Parenting is in danger of becoming extinct.
So many voices, influences, and authority figures vie for the attention of children today, that in countless homes around the world, the biblical role of parenting has fallen by the wayside.
This condition was driven close to home recently after our 16 year old daughter returned from a Christian camp. Within a week, she received a letter in the mail encouraging her that should she wish to pursue further conversations and support, the people she should turn to who could best help her would be her... wait for it... "Youth leaders!"
Wouldn't everyone be expecting the address for reassurance and refreshment to be the child's parents before other influencers and authorities? Evidently not.
Granted, not every child comes from a supportive, Bible-believing home, in which case those in the Church would a be good option.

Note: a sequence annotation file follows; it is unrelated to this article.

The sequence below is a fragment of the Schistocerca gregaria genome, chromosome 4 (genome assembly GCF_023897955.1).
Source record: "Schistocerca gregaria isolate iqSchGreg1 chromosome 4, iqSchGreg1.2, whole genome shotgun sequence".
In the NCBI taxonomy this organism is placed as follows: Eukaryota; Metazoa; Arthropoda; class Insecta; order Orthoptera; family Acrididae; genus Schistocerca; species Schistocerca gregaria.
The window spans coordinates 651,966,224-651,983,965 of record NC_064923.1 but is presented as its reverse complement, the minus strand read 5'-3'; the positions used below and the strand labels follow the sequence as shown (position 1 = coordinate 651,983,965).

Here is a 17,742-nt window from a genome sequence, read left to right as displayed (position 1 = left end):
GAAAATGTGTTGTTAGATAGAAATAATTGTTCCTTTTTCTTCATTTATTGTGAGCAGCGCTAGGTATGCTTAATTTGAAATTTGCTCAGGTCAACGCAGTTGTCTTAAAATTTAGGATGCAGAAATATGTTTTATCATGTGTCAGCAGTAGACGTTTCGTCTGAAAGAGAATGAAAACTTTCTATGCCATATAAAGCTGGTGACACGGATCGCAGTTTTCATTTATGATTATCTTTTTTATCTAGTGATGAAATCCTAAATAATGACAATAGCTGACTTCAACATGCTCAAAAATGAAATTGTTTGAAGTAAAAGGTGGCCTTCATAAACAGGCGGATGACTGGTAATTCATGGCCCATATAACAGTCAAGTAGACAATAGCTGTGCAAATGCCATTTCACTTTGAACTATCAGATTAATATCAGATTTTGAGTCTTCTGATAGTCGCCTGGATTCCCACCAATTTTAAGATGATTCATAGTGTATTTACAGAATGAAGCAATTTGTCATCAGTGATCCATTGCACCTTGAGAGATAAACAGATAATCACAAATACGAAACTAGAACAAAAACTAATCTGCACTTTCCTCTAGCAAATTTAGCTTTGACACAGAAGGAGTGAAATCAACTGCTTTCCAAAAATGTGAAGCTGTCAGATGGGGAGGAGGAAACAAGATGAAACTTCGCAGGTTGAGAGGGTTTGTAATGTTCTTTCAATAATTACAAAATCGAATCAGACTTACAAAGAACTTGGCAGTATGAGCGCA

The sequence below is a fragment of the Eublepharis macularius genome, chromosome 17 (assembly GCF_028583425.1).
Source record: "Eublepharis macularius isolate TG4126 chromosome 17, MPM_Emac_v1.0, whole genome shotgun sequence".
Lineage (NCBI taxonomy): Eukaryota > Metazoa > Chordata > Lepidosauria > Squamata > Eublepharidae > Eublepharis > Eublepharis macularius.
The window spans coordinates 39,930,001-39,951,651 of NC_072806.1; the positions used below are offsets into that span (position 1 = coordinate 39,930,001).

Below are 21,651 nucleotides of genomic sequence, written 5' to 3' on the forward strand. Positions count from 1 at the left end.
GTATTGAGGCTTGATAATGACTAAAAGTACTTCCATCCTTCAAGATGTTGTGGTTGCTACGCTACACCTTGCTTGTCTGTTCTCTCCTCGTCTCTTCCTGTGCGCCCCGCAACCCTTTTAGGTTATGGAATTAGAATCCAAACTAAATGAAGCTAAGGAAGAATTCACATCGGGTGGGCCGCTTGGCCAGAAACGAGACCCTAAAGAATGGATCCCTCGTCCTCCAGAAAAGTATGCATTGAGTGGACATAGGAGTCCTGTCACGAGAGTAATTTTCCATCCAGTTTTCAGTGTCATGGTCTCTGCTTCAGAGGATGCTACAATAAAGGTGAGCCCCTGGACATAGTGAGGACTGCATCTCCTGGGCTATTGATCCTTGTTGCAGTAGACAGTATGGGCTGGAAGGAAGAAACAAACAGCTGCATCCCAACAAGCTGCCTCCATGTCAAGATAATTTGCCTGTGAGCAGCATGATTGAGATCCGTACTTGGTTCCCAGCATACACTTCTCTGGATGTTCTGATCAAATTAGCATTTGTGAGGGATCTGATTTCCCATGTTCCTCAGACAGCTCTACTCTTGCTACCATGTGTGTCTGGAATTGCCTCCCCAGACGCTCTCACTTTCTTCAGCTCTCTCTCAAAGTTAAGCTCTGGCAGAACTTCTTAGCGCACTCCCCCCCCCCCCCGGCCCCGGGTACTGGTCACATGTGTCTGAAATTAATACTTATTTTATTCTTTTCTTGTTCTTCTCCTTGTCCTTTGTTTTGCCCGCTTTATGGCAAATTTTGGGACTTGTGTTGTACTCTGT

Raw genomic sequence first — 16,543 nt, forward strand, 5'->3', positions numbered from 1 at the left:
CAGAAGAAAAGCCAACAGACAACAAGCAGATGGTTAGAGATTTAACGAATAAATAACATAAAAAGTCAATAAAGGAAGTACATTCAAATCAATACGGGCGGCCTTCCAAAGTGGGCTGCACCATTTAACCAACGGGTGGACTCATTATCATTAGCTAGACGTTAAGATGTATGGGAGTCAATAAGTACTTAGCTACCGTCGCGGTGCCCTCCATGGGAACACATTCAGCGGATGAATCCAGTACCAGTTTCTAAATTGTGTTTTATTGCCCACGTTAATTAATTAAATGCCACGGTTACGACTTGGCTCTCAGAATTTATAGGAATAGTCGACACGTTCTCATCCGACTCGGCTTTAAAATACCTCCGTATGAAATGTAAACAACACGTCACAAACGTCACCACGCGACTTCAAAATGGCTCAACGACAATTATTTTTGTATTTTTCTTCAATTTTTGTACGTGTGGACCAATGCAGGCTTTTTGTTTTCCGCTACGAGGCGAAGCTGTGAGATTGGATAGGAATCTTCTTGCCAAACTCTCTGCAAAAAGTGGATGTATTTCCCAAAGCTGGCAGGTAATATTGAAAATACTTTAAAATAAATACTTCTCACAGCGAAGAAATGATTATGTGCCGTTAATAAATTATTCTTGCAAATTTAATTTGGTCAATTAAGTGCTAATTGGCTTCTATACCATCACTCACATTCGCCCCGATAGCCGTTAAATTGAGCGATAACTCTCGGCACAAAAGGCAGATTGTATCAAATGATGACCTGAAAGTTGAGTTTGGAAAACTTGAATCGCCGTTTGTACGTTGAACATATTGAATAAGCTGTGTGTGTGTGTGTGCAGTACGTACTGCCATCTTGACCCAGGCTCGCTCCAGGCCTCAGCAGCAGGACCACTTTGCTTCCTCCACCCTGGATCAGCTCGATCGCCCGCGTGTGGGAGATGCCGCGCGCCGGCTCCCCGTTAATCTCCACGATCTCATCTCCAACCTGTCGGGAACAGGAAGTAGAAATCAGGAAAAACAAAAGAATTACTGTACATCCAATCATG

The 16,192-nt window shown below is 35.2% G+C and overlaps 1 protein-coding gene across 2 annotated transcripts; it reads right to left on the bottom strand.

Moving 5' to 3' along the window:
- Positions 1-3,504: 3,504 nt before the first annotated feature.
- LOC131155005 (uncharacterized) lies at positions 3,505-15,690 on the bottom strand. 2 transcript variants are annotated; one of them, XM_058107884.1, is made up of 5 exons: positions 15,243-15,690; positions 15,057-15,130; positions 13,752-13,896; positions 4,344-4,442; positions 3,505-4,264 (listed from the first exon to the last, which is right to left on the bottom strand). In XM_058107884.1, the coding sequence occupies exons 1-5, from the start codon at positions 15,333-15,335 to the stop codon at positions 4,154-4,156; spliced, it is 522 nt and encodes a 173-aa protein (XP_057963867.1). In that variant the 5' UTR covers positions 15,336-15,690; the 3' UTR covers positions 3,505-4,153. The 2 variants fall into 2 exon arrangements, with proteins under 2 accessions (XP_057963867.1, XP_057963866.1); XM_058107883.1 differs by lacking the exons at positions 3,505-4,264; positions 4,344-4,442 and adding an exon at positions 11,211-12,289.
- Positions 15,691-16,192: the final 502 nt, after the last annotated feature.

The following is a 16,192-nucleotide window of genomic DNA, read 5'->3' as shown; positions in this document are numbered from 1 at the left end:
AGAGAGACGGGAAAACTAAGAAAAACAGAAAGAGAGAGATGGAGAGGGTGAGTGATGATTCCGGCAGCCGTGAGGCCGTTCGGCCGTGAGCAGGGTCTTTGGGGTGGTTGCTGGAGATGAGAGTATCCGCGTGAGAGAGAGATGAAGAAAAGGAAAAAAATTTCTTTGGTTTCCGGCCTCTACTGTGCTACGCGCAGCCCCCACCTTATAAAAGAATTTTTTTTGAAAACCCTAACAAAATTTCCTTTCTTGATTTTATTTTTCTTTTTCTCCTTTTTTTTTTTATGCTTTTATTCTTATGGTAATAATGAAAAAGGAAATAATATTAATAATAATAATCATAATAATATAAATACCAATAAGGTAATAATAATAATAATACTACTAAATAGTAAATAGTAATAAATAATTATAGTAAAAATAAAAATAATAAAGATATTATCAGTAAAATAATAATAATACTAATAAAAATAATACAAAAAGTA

However, in Scripture, according to God's original plan, parents are the go-to people in a young person's life for wisdom (Deut. 1:1-7), training (Prov. 22:6), guidance (Prov. 1:1-9), chastising (Proverbs 13:24), and many other crucial character-building duties.
There are currently three primary sources competing for authority in our children's lives that should concern any parent:
An article in the Otago Daily Times, a New Zealand newspaper, recently expressed the opinion of a local boys' high school rector:
"The expectations imposed upon us now as a school, to attend to and reverse the ills of our society, are completely unrealistic and they are beyond our resource capability."
He said the lines of demarcation between parental and school responsibility and accountability had been "completely obliterated", and there was an expectation schools would, in part, fulfill the function that historically had been the role of a parent."
Teachers with tens of students in the average classroom barely have any time, emotional resources, and, often, interest in investing in each child individually.
The difference between school staff and parents, above all, is the God-ordained love, care, and, affection that each parent has towards their child.